“[This] is going to introduce new record-keeping that schools will need to do and slightly newer approaches to how they actually introduce new processing activities.”

Mapping data and having records of processing across all school systems is one of the biggest and most important changes from the DPA.

“Schools need to understand where their data is processed,” says Jonathan Harrex, DPO and information security specialist at “They need to understand what they process, and whether that’s done internally or by a third party or by both. So they will identify how their data is processed and who does it, and then they will be able to identify, as part of that, the technology that they process the data on and how that’s secured.”

Key changes for leaders:

  • Demonstrate compliance: schools need to document every system used to process personal data. They also need to map how this data is transferred to other systems or any third parties.
  • Appoint a DPO: schools must appoint a data protection officer to ensure that their school is fully compliant with the new regulations (more info below).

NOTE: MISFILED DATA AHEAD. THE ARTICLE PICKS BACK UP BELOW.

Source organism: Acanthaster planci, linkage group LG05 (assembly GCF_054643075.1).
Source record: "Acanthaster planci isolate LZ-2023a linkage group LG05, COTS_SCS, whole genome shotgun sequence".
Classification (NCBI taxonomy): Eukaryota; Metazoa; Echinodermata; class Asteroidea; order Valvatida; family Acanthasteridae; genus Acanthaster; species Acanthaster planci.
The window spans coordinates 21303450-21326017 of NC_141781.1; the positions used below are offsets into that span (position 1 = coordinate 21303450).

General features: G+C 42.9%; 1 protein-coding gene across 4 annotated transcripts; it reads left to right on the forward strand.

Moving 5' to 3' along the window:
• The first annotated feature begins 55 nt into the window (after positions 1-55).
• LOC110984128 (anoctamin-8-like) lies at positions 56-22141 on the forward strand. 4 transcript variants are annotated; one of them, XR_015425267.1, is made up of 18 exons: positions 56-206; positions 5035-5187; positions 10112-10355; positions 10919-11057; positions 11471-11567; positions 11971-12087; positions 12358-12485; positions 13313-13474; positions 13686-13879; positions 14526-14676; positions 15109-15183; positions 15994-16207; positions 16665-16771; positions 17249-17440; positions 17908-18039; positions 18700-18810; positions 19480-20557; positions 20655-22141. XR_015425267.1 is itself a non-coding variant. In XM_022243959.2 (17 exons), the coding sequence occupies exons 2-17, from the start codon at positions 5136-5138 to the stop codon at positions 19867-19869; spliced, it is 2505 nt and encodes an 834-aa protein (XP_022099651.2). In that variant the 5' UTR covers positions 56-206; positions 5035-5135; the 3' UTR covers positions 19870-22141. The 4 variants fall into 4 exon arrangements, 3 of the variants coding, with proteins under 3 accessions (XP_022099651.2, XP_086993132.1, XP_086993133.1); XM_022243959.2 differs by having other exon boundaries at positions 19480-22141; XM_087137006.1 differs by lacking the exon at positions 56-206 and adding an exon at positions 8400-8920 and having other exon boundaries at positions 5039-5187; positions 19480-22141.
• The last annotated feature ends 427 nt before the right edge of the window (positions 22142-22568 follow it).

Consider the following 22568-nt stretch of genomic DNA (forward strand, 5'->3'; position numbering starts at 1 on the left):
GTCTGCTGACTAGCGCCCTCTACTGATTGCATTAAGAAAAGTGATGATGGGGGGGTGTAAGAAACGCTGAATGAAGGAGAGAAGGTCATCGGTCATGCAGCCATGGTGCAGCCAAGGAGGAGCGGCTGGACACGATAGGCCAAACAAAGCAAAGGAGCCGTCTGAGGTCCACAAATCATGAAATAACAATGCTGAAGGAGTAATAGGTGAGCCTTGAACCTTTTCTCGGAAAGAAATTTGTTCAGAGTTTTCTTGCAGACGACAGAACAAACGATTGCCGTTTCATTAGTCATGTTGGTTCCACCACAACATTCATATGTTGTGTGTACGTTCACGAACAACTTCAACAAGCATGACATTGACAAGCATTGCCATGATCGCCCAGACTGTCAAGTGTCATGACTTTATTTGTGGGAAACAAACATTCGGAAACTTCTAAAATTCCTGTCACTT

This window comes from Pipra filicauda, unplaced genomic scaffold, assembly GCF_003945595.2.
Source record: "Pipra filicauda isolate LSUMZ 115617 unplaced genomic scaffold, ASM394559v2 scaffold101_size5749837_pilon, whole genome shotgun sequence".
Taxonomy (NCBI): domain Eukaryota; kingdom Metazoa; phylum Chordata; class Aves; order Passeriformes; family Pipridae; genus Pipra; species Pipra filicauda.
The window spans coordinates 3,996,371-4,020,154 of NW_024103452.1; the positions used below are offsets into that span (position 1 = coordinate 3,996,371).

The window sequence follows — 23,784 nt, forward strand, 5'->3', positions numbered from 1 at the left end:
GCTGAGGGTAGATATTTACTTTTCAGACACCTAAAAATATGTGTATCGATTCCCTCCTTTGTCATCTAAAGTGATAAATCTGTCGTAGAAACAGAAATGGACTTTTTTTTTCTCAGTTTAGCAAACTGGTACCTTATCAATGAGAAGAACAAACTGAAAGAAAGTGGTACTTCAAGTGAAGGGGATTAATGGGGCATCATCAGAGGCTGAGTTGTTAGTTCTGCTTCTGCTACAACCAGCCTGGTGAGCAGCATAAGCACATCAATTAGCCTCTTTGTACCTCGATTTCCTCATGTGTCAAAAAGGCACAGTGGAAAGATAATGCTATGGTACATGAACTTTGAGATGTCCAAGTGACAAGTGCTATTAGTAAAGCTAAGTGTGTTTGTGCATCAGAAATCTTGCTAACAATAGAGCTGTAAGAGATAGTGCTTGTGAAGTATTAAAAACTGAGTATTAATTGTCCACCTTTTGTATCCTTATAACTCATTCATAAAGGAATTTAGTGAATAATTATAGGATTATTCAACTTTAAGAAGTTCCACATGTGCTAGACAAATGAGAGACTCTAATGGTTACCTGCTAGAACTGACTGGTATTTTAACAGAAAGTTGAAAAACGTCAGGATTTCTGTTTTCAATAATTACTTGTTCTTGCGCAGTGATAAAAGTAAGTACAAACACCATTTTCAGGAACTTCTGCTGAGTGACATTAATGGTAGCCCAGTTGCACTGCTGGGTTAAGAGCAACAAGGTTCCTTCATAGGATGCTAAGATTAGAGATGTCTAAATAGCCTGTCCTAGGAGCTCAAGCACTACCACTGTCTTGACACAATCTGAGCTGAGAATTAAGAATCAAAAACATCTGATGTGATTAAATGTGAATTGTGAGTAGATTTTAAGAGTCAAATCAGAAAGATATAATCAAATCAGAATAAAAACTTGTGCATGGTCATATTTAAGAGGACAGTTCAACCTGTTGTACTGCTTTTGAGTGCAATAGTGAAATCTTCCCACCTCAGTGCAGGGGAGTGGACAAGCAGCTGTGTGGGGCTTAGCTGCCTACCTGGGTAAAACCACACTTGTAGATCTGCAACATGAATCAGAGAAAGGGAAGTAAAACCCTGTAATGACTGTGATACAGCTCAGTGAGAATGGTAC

• Processor agreements: for any third-party processors, you must have contracts in place stipulating that personal data is handled in compliance with GDPR.  
  • Reporting a data breach: if personal data has been put at risk, you may be required to inform the Information Commissioner's Office (ICO), and in some cases, the individual at risk. This should be done within 72 hours of the breach being discovered.
  • Staff training: despite the best efforts of the DPO in using compliant processes, these are only as secure as the people using them. Ensuring staff are trained and a culture of data compliance exists is crucial.

More on GDPR for school leaders

Classroom teachers

With the increased emphasis on accountability will come more pressure on leaders to ensure their staff receive the necessary training. Systems in place will also affect anyone who handles personal data, even if that’s an attendance register.

Key changes for teachers:

  • Reporting a breach: teachers must understand what constitutes a breach and, if they suspect a breach has occurred, report it to the DPO.
  • Introducing new systems: if teachers want to introduce a new piece of subject-specific software or use any new processing system, there needs to be a clear process in place to inform the DPO and ensure it is done compliantly. 

More on GDPR for teachers